12 August 1988 Autofluorescence And Other Optical Properties As Tools In Biological Oceanography
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Abstract
Bulk fluorescence measurements have been popular in algal culture studies and in oceanographic and limnological applications. Usually, fluorescence is interpreted as an indicator of chlorophyll concentration or phytoplankton biomass, but sometimes measurements of fluorescence can be related to physiological properties of phytoplankton, such as responses to light. Now that in situ fluorometers are being deployed routinely with optical packages, there is active interest in interpreting the relationships between fluorescence, beam transmission, diffuse attenuation, and the physiological characteristics of phytoplankton. Flow cytometry offers the potential to extend these interpretations to the scale of individual cells. It may be difficult to compare measurements of fluorescence, however, because instruments differ greatly in excitation irradiance and time scale of measurement. With this in mind, we examined the short-term responses of a marine diatom to bright light, comparing different instruments (SeaTech in situ fluorometer, Turner Designs fluorometer, EPICS flow cytometer, FACS Analyzer, SeaTech beam transmissometer) while making concurrent measurements of photosynthesis vs irradiance and absorption spectra. Each fluorometer yielded somewhat different information, yet all showed a similar pattern of inhibition after exposure. One instrument, the in situ pulsed fluorometer, could show rapid changes of fluorescence immediately after large shifts of irradiance. Beam attenuation did not decline with the bright light treatment, nor did the specific absorption of chlorophyll. Photosynthetic efficiency was reduced after exposure to bright light, but the capacity for photosynthesis in high irradiance increased at the same time. These results are preliminary: nonetheless they support some interpretations of fluorescence/beam attenuation ratios, clarify some aspects of photosynthetic response to bright light, and suggest that flow cytometry may be useful for assessing physiological heterogeneity in phytoplankton assemblages.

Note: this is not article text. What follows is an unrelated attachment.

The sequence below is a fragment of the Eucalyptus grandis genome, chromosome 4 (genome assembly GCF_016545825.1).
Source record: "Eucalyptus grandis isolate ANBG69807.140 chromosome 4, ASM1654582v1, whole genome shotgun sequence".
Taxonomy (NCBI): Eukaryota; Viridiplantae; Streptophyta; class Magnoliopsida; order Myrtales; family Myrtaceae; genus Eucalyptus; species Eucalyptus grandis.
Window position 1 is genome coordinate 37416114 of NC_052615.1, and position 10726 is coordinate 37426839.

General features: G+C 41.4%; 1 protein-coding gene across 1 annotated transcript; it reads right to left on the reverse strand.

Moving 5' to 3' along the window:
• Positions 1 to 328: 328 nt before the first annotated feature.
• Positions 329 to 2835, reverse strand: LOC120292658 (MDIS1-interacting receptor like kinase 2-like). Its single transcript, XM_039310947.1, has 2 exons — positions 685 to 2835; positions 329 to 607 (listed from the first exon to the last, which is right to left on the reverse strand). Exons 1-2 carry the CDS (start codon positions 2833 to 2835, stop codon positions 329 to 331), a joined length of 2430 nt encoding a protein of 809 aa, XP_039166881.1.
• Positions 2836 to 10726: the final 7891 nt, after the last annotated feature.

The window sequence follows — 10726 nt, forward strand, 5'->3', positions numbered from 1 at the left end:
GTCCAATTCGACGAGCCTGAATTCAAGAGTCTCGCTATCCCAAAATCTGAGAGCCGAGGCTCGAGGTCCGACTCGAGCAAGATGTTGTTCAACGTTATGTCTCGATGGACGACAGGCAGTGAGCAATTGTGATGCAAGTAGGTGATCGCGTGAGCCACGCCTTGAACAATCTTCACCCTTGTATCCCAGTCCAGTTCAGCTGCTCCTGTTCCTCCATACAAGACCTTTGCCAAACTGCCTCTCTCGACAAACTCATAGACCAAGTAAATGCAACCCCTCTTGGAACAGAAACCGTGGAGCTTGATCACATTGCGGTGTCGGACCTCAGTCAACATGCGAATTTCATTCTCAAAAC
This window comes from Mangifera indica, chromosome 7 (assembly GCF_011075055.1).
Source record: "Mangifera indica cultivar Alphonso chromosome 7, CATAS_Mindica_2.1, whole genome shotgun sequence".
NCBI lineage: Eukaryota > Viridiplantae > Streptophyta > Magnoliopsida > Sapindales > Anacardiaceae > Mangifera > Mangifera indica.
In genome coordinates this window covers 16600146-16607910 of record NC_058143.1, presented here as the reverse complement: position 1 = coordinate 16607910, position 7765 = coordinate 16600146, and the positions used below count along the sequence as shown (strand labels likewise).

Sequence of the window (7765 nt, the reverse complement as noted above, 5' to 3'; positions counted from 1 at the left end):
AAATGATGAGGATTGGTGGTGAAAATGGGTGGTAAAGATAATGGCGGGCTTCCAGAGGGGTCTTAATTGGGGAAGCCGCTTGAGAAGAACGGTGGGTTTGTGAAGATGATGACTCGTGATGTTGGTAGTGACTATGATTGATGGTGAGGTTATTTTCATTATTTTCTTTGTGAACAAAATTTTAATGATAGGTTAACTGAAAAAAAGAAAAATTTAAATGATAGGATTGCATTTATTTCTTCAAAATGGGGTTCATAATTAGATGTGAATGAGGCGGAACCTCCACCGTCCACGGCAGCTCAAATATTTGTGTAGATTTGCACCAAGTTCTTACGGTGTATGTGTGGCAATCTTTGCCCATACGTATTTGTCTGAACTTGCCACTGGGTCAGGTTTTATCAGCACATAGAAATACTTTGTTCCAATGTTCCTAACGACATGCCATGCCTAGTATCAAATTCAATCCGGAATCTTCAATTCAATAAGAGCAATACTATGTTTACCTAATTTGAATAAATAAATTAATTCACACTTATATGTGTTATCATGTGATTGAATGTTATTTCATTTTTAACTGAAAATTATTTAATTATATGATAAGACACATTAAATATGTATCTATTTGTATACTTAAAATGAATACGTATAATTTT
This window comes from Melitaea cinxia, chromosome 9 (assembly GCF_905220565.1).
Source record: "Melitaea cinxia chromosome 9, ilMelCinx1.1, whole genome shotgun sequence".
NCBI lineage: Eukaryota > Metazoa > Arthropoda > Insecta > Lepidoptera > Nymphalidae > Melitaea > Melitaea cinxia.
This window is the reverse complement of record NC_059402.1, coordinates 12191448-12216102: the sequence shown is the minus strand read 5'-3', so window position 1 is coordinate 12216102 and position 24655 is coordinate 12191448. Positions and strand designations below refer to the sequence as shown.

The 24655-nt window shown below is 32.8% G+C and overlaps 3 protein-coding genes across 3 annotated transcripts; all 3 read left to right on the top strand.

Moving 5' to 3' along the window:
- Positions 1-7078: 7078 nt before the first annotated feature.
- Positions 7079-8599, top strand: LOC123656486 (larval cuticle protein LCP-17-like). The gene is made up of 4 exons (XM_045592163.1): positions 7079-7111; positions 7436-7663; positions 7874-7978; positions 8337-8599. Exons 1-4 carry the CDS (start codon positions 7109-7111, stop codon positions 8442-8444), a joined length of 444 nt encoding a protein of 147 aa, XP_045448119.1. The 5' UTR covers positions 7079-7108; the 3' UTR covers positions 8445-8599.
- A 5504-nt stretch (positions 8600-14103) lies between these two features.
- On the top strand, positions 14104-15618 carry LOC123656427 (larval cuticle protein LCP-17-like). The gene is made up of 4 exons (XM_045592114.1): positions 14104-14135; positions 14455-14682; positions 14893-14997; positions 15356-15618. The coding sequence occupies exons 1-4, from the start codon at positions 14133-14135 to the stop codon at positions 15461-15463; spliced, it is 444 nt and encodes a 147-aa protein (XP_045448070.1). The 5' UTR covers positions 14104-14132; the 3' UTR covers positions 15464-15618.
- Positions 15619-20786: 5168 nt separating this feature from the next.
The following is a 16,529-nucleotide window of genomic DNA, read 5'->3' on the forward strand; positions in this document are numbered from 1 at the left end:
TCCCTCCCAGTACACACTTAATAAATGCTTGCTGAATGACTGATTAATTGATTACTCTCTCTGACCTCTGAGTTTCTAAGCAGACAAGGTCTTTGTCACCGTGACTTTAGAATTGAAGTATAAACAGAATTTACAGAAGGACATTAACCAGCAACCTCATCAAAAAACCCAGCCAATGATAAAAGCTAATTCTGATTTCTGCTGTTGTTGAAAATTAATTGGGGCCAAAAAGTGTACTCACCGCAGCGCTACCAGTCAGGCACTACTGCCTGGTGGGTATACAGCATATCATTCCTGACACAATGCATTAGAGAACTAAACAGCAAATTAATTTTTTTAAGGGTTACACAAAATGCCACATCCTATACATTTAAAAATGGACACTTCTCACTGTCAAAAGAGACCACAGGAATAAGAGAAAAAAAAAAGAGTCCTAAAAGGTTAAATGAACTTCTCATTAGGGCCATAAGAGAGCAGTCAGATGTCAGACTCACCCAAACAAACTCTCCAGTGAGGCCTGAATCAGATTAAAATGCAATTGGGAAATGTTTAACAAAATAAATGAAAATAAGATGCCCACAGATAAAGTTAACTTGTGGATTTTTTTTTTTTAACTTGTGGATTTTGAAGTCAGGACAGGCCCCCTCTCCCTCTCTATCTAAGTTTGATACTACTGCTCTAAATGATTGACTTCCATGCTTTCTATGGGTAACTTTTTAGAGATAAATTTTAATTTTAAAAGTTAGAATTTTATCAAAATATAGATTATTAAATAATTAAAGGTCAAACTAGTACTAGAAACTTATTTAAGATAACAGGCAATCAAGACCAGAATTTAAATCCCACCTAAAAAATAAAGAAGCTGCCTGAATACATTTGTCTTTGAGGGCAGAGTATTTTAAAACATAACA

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John J Cullen, John J Cullen, Clarice M Yentsch, Clarice M Yentsch, Terry L Cucci, Terry L Cucci, Hugh L MacIntyre, Hugh L MacIntyre, } "Autofluorescence And Other Optical Properties As Tools In Biological Oceanography", Proc. SPIE 0925, Ocean Optics IX, (12 August 1988); doi: 10.1117/12.945719; https://doi.org/10.1117/12.945719
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